Trust Tip 3: The ABC 20 Question Rule

This comes in two parts: generic and specific. ABC and 20 Questions.

The generic tip is “always be curious”—ABC.  If you’re always curious, you’ll ask good questions. You’ll have to develop some hypotheses in order to come up with questions. You’ll develop insights. You’ll be market-focused, rather than inward focused—always a good place to focus first.

But most importantly, your self-orientation will drop.  Self-orientation is the biggest factor affecting personal trust—if your objectives, goals and focus is on yourself, then to that extent, customers and clients won’t trust you.  As well they shouldn’t.  Being constantly curious transforms self-orientation into customer focus.

The tactical part is the list of 20 questions.  Always have a rolling 20 question list about your client and your customer on hand.  Keep them in a notebook, in your to-do list, in a separate client info/data file.

Keep the questions genuine—questions that you honestly don’t know the answers to, and the knowing of which would add to your knowledge of the company and its issues.  Don’t use gimme questions that you could have looked up; make them richer questions, ones requiring insight or perception.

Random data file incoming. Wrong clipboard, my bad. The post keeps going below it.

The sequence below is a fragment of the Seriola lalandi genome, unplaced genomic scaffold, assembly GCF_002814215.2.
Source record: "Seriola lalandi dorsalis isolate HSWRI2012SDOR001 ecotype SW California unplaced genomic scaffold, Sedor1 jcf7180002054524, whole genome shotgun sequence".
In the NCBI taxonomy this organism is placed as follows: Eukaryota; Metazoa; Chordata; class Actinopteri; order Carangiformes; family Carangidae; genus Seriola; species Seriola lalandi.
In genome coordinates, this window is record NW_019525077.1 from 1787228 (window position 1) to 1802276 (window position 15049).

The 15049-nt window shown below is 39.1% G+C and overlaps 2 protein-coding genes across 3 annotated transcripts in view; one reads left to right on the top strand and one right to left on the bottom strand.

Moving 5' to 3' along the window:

Now put the two parts together.  At every client interaction, be curious by asking one or two of your questions.  There’s no need to be coy about it—you can tell your client exactly what you’re doing and why. Top up your questions list a day or two later, so it’s always a rich one.

The trick, I think, is discipline in doing it.  This is not a tip that delivers results by thinking about it; you actually have to do it.

And so now I must confess: I’ve been suggesting to people for some time that they do this, and I haven’t been doing it myself.  I don’t like making New Year’s resolutions, but I think I’ll make a December 28 resolution.

I’ll report back to you in a few months on my results.  I’d love to hear yours.